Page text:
This State of Mine: Animals
The dinner party ended at about 9:30. When we headed out, it was in mist-laden darkness down a steep, winding, and all together unfamiliar road. With steady pressure on the brake pedal, we headed for the main road. But as I rounded the last curve, I saw movement just ahead on the right and slammed brake pedal to the floor.
It was a moose.
The car jolted to a stop, and we watched the moose cross the road in a slow-motion stroll, passing just inches from the car’s bumper. The moose had our attention; it was as if it had cast a spell. Our heads swiveled from right to left in unison, following the moose cross the road until it vanished into the brush. Gone as mysteriously as it had appeared.
The moose never glanced our way. I can’t imagine it was unaware of us, it just didn’t seem to care. And with good reason. Moose can weigh upwards of 1,400 pounds and stand over six feet tall. It was big ... we were in its way.
What is the Maine state animal? The moose. Visitors from all over the world come to Maine for moose sightings.
My collage work started as a hobby and the moose was one of my early pieces. Did you notice the eye? After I added the Nike swirl of white to the eye, it seemed the moose was looking back at something, so I added the butterfly.
This infographic came together shortly after the moose crossing. I was fascinated by its size and beauty and wanted to know more. Two things surprised me:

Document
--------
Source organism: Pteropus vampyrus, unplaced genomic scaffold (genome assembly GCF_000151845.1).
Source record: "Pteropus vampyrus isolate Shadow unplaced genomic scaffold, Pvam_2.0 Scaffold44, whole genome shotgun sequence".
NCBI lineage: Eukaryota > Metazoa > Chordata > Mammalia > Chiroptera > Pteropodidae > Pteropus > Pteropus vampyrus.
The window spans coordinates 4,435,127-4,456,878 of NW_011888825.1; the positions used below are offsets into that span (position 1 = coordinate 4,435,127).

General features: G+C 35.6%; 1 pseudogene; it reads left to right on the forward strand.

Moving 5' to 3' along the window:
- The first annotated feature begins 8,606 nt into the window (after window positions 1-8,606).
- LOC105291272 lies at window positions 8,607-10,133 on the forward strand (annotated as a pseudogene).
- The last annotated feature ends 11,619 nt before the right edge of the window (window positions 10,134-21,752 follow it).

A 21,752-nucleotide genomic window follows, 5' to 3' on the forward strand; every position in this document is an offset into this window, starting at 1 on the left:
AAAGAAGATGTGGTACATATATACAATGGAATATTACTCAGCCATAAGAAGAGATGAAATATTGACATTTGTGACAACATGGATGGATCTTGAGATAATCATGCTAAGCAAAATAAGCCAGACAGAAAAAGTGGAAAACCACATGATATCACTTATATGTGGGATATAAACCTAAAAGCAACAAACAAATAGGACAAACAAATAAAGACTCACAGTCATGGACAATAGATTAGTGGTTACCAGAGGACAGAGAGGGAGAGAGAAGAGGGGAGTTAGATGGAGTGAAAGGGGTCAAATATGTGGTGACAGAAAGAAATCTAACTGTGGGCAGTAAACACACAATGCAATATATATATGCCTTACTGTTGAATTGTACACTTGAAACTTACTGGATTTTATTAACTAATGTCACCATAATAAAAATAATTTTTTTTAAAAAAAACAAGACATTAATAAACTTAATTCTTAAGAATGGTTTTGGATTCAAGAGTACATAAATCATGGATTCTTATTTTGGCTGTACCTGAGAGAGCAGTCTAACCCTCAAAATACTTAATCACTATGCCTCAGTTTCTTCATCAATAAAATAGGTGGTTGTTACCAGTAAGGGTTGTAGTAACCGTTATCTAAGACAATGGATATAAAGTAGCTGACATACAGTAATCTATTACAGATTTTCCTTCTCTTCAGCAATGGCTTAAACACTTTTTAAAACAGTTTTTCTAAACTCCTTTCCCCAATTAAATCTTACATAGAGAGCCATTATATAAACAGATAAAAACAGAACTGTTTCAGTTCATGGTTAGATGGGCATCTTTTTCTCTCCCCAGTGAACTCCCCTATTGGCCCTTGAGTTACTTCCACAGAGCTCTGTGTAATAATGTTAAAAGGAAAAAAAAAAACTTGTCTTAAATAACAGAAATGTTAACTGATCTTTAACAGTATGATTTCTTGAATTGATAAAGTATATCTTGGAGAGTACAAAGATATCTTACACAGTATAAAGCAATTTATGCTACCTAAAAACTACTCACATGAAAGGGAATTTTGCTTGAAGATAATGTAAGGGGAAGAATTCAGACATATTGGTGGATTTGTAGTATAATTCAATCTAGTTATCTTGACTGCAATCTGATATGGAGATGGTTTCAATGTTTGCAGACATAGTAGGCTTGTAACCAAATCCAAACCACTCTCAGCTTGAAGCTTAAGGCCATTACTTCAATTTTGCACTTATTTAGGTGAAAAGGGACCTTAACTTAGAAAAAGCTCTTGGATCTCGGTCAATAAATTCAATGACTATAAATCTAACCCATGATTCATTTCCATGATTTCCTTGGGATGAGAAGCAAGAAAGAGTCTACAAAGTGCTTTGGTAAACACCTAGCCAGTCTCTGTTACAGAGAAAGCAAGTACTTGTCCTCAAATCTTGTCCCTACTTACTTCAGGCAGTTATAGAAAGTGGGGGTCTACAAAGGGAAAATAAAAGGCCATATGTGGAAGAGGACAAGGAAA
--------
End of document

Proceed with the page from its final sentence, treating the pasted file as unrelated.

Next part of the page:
1) How many moose there are wandering about in the woods, and
2) The flap of skin hanging from the neck is called the bell. Easy to see why.
What about you? Have you had an encounter with a wild animal in your state? Which one? If not, is there an animal that captures your attention?
Think about different ways you could share what you’ve experienced or learned about the animal. Create a sketch, do a collage, do some research, or write a story (real or fiction). Maybe there's a book you could read.
Learning is a rewarding distraction. It leaves you with information and knowledge you can use in so many ways. Something you learn may one day a question on Jeopardy!
When I created the moose collage I never would have imagined I’d include it in a feature like This State of Mine.
Next up? Landmarks and history with a focus on statues: more than a pigeon perch.
p.s. If you're new to Waystation Whistle or the April playbook, it's not too late to join.
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